Continuing with our story about the capture of General Andrei Vlasov. Recall that, after various NKVD Special Ops had failed to acquire the target, the job was handed over to SMERSH, the counter-intelligence organ of the Soviet Red Army. This organ’s job, in general, was to protect the Soviet armed forces from spies and traitors. And I am pretty sure there was a prominent “Wanted Dead Or Alive” mugshot of Vlasov hanging on the walls of SMERSH HQ!
Military historian Alexander Zdanovich continues recounting how SMERSH got its first break-through in 1944, after the Soviet army had entered Czechoslovakia. Recon reported seeing, in the Czech city of Plzeň a 600-man infantry division of the Wehrmacht led by still another Russian traitor named Sergei Bunyachenko. One of Vlasov’s henchmen.
Bunyachenko was desperately trying to evade Soviet troops and join up with the American army, hoping they would offer him a deal.
Zdanovich: “As an insurance policy, to keep the Americans from handing him over to the Soviet side, the commanders of the Vlasovite First Division decided to take part in the Prague Uprising, as if (якобы) on the side of the rebels. And indeed the Division took part in military scuffles — I wouldn’t call them actual battles, they were just that, limited military scuffles off to the side.”
In the course of these engagements in Prague, roughly 300 men from these Vlasovite forces were killed, according to this expert. “Which in no way compares with the number of our soldiers and officers who perished in the battle to liberate Prague.”
[yalensis: Which, in no way, stops the History Re-writers from deciding, by a sleight-of-hand card trick worthy of Sneaky Pete, that Vlasov and not Konev, liberated Prague!]
One of the Soviet units rushing to the location of the Vlasovite Division, was the 162nd Tank Brigade of the 25th Tank Corpus, of the First Ukrainian Front. The Fighting 162nd had, within its ranks a SMERSH unit, led by Major Pakhom Trofimovich Vinogradov. But Vinogradov did not possess enough forces for a side mission to seek out the Vlasovites. Therefore the Commander of the 162nd, Colonel Ivan Petrovich Mishchenko, loaned him a group of soldiers from the motorcycle battalion belonging to his brigade. This battalion was commanded by Captain Mikhail Ivanovich Yakushov.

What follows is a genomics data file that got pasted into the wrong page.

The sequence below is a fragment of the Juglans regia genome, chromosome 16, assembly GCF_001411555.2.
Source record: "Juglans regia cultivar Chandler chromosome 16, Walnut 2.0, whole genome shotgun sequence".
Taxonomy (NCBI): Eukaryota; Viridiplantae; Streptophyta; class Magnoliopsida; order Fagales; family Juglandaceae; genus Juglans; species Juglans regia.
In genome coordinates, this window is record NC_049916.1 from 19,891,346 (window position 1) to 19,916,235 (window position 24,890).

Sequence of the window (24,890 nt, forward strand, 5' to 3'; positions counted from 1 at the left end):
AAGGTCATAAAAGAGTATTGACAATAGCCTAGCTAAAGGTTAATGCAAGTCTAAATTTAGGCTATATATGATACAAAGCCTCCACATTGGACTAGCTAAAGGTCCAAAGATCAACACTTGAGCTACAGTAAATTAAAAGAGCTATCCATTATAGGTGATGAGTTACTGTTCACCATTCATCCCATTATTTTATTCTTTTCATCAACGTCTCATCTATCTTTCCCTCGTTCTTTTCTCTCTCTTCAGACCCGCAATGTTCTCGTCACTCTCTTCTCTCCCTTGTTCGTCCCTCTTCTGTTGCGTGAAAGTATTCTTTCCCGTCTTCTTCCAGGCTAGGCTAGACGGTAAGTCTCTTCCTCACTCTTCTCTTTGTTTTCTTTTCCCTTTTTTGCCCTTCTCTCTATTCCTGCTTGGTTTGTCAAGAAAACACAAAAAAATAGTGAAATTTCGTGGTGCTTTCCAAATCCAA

Zdanovich: “Yakushov received Mishchenko’s order to search out the Vlasovites. He also received instructions from Vinogradov, and also from the SMERSH Senior Lieutenant Ilya Petrovich Ignashkin. And on 12 May 1945 this group took off in several automobiles, in the direction of the American troops, to the place where they believed Bunyachenko’s forces were located.”
Along the road the Soviet soldiers encountered several Vlasovite officers, including Captain Petr Kuchinsky, who commanded one of Bunyachenko’s battalions. Kuchinsky told the Soviets that he wished to return to Soviet territory. He claimed that he had not participated in any military actions against the Red Army, therefore he was hoping for some mercy.
“Yakushov delivered Kuchinsky to the HQ of the 162nd, where Vinogradov worked with him. Vinograd was able to turn Kuchinsky, and wanted to send him back to the Vlasovites, now working as a counter-intelligence agent for SMERSH. Kuchinsky’s job was to find Vlasov and Bunyachenko. Lieutenant Ignashkin was assigned to be Kuchinsky’s handler.
“Kuchinsky, it goes without saying, knew the entire command staff of the First Division, he knew Vlasov and his adjutants, his aides, and so on. And hence the group commanded by Yakushov, but this time with Kuchinsky included, set off for the second time to this area, which was under the control of the Americans.”
At a certain moment Yakushov’s group saw, on the road, a convoy of automobiles heading in the direction of the American forces. Yakushov and Kuchinsky were in the same car together driven by a driver whose last name was Dovgas. They overtook the column and cut if off, by parking in the middle of the road. Then Yakushov and Kuchinsky began to search the column of automobiles.
“Immediately they found Bunyachenko and some other Vlasovite commanders. And in one of the cars they found Vlasov himself. The latter put up some resistance, but they were able to restrain him, with some assistance even from Vlasov’s own chauffeur, a man named Komzolov. The Americans didn’t seem to care.”
Vlasov and Bunyachenko were promptly dispatched to Moscow, to the Lubyanka Prison.
[to be continued]